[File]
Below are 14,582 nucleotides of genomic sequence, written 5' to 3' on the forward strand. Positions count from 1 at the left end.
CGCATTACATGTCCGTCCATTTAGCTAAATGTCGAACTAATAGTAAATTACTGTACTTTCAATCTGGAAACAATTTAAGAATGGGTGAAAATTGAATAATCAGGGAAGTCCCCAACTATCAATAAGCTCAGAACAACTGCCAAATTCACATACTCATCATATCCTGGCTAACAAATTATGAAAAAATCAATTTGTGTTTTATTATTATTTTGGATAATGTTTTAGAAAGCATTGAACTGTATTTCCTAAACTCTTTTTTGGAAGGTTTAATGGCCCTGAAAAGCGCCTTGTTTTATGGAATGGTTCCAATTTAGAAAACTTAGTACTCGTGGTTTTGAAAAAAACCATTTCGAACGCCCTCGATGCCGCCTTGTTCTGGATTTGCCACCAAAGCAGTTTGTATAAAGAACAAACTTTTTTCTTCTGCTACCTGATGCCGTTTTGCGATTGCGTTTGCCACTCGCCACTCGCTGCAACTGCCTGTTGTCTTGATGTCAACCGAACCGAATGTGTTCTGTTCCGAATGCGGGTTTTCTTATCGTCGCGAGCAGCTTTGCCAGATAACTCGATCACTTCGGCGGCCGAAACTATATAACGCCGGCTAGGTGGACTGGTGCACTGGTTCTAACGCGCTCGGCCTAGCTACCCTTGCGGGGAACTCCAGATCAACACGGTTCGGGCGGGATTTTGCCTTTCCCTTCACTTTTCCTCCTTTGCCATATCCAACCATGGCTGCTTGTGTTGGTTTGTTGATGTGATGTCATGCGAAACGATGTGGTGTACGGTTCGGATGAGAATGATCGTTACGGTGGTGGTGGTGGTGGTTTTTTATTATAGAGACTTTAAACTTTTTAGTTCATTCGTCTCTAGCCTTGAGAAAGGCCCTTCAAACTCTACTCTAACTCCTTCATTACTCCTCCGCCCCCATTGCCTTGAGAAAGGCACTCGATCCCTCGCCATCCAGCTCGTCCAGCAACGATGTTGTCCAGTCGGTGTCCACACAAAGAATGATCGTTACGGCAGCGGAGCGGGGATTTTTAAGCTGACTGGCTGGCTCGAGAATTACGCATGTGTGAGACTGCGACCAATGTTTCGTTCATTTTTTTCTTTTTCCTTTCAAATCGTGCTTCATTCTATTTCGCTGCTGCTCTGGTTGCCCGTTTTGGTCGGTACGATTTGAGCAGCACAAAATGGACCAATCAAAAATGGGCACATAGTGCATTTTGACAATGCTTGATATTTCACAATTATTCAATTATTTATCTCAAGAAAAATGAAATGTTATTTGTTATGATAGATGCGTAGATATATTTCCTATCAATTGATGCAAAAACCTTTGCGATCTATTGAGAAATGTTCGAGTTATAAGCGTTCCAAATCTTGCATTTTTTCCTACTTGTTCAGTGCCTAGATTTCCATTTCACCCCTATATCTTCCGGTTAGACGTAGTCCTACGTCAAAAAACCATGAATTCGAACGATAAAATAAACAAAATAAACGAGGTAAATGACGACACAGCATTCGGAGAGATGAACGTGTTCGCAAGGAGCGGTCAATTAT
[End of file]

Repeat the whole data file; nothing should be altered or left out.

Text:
Below are 14,582 nucleotides of genomic sequence, written 5' to 3' on the forward strand. Positions count from 1 at the left end.
CGCATTACATGTCCGTCCATTTAGCTAAATGTCGAACTAATAGTAAATTACTGTACTTTCAATCTGGAAACAATTTAAGAATGGGTGAAAATTGAATAATCAGGGAAGTCCCCAACTATCAATAAGCTCAGAACAACTGCCAAATTCACATACTCATCATATCCTGGCTAACAAATTATGAAAAAATCAATTTGTGTTTTATTATTATTTTGGATAATGTTTTAGAAAGCATTGAACTGTATTTCCTAAACTCTTTTTTGGAAGGTTTAATGGCCCTGAAAAGCGCCTTGTTTTATGGAATGGTTCCAATTTAGAAAACTTAGTACTCGTGGTTTTGAAAAAAACCATTTCGAACGCCCTCGATGCCGCCTTGTTCTGGATTTGCCACCAAAGCAGTTTGTATAAAGAACAAACTTTTTTCTTCTGCTACCTGATGCCGTTTTGCGATTGCGTTTGCCACTCGCCACTCGCTGCAACTGCCTGTTGTCTTGATGTCAACCGAACCGAATGTGTTCTGTTCCGAATGCGGGTTTTCTTATCGTCGCGAGCAGCTTTGCCAGATAACTCGATCACTTCGGCGGCCGAAACTATATAACGCCGGCTAGGTGGACTGGTGCACTGGTTCTAACGCGCTCGGCCTAGCTACCCTTGCGGGGAACTCCAGATCAACACGGTTCGGGCGGGATTTTGCCTTTCCCTTCACTTTTCCTCCTTTGCCATATCCAACCATGGCTGCTTGTGTTGGTTTGTTGATGTGATGTCATGCGAAACGATGTGGTGTACGGTTCGGATGAGAATGATCGTTACGGTGGTGGTGGTGGTGGTTTTTTATTATAGAGACTTTAAACTTTTTAGTTCATTCGTCTCTAGCCTTGAGAAAGGCCCTTCAAACTCTACTCTAACTCCTTCATTACTCCTCCGCCCCCATTGCCTTGAGAAAGGCACTCGATCCCTCGCCATCCAGCTCGTCCAGCAACGATGTTGTCCAGTCGGTGTCCACACAAAGAATGATCGTTACGGCAGCGGAGCGGGGATTTTTAAGCTGACTGGCTGGCTCGAGAATTACGCATGTGTGAGACTGCGACCAATGTTTCGTTCATTTTTTTCTTTTTCCTTTCAAATCGTGCTTCATTCTATTTCGCTGCTGCTCTGGTTGCCCGTTTTGGTCGGTACGATTTGAGCAGCACAAAATGGACCAATCAAAAATGGGCACATAGTGCATTTTGACAATGCTTGATATTTCACAATTATTCAATTATTTATCTCAAGAAAAATGAAATGTTATTTGTTATGATAGATGCGTAGATATATTTCCTATCAATTGATGCAAAAACCTTTGCGATCTATTGAGAAATGTTCGAGTTATAAGCGTTCCAAATCTTGCATTTTTTCCTACTTGTTCAGTGCCTAGATTTCCATTTCACCCCTATATCTTCCGGTTAGACGTAGTCCTACGTCAAAAAACCATGAATTCGAACGATAAAATAAACAAAATAAACGAGGTAAATGACGACACAGCATTCGGAGAGATGAACGTGTTCGCAAGGAGCGGTCAATTAT